They vowed to appeal the ruling for as long as necessary to overturn it.
The judge declined to tell the Legislature exactly how to change the system, but expressed confidence it will do so in a way that passes constitutional muster and provides "each child in this state with a basically equal opportunity to achieve a quality education."
The lawsuit contended that incompetent teachers are so heavily protected by tenure laws that they are almost impossible to fire. The plaintiffs also charged that schools in poor neighborhoods are used as dumping grounds for bad teachers.
In striking down several laws regarding tenure, seniority and other protections, the judge said there was compelling evidence of the harm inflicted on students by incompetent teachers.
"Indeed, it shocks the conscience," Treu said.
He cited an expert's finding that a single year with a grossly ineffective teacher costs a student $50,000 in potential lifetime earnings.
California teachers receive tenure after just two years, sooner than in virtually any other state. If a school district moves to fire a tenured teacher and the educator puts up a fight, it triggers a long, drawn-out process, including a trial-like hearing and appeals.
Los Angeles School Superintendent John Deasy testified it can take over two years on average - and sometimes as long as 10 - to fire an incompetent tenured teacher. The cost, he said, can run from $250,000 to $450,000.
In his ruling, the judge, a Republican appointee to the bench, said the procedure under the law for firing teachers is "so complex, time-consuming and expensive as to make an effective, efficient yet fair dismissal of a grossly ineffective teacher illusory."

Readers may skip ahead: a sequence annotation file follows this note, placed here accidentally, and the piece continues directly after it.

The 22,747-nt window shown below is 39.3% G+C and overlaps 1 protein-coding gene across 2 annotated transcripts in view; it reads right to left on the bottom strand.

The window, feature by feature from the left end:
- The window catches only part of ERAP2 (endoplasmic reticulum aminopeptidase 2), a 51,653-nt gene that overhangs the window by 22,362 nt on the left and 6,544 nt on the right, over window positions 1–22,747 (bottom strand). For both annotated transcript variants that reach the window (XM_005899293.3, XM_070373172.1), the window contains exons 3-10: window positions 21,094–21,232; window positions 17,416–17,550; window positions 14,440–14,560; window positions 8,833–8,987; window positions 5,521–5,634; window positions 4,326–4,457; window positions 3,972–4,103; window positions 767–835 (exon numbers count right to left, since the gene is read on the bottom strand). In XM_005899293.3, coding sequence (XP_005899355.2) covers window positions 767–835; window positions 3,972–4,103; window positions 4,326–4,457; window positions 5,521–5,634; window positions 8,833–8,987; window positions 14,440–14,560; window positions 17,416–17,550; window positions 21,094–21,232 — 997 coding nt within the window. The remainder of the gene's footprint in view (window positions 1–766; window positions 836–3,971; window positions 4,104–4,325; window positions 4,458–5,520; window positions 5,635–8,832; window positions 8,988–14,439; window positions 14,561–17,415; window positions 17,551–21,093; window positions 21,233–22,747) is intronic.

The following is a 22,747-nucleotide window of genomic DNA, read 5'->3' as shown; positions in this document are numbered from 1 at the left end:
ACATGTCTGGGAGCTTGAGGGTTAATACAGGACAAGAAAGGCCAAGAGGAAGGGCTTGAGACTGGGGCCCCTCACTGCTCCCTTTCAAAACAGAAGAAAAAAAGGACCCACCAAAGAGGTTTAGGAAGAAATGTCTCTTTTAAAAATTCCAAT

The judge also took issue with laws that say the last-hired teacher must be the first fired when layoffs occur - even if the new teacher is gifted and the veteran is inept.
The case was brought by a group of students who said they were stuck with teachers who let classrooms get out of control, came to school unprepared and in some cases told them they'd never make anything of themselves.
"Being a kid, sometimes it's easy to feel like your voice is not heard. Today, I am glad I did not stay quiet," said one of the students, Julia Macias. "I'm glad that with the support of my parents I was able to stand up for my right to a great education."
The trial represented the latest battle in a nationwide movement to abolish or toughen the standards for granting teachers permanent employment protection and seniority-based preferences during layoffs.
Dozens of states have moved in recent years to get rid of such protections or raise the standards for obtaining them.
U.S. Education Secretary Arne Duncan hailed the judge's ruling as a chance for schools everywhere to open a conversation on equal opportunity in education.
"The students who brought this lawsuit are, unfortunately, just nine out of millions of young people in America who are disadvantaged by laws, practices and systems that fail to identify and support our best teachers and match them with our neediest students," he said. "Today's court decision is a mandate to fix these problems."